Search the Community
Showing results for tags 'architecture'.
Found 3 results
On another forum, they've got a topic called "Is 7-8 Handicap The Best Skill Level To Appreciate Golf Architecture?" (link) So I thought I'd ask the question here. I haven't read that topic yet, but I think 7-8 might be a bit high. I don't think you have to be a scratch golfer to appreciate GCA. I think you have to be good enough to recognize what's being asked of you, good enough to be able to pull it off somewhat often, and good enough to appreciate the recovery options when you fail. That's a guy who gets par on a lot of holes, while a 7-8 is only getting pars on about half. So, maybe a 3-4 handicap, or better. (But not so good that you're too focused on just playing for a score, like a Tour player, many of whom are NOT great at appreciating golf course architecture.) What do you think?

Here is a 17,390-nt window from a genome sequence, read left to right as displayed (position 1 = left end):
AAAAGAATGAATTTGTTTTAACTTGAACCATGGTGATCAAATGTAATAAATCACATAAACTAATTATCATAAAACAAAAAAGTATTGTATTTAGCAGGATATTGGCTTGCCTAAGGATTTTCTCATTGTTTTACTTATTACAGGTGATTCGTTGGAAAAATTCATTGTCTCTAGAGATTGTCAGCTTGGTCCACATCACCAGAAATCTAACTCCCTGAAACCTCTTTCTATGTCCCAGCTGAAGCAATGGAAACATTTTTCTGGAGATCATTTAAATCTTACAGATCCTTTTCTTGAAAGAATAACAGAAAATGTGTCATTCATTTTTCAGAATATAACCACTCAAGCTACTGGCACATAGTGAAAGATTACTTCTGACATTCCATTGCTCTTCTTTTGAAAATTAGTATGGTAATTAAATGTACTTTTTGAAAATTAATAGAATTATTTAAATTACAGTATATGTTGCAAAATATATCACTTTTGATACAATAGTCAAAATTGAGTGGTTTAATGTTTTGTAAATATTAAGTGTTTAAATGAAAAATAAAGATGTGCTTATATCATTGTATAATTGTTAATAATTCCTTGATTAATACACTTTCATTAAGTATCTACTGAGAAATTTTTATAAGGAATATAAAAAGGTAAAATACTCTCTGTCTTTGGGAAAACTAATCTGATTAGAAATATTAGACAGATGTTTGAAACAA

With the masters behind us () I thought I would throw this out there to keep us talking about the “hallowed” pines of Augusta National. I have been thinking about this all week and thought I would see what the TST opinion is: Obviously, with all it’s history Augusta is a golfers dream come true. But what if the course was designed less than 20 years ago? What if it looked exactly like it does today, but had no history or major championship tied to it? Would it be a bucket list golf course? In other words, if the course had none of the history and prestige it has today would the design itself be worthy being one of the best golf courses in the world?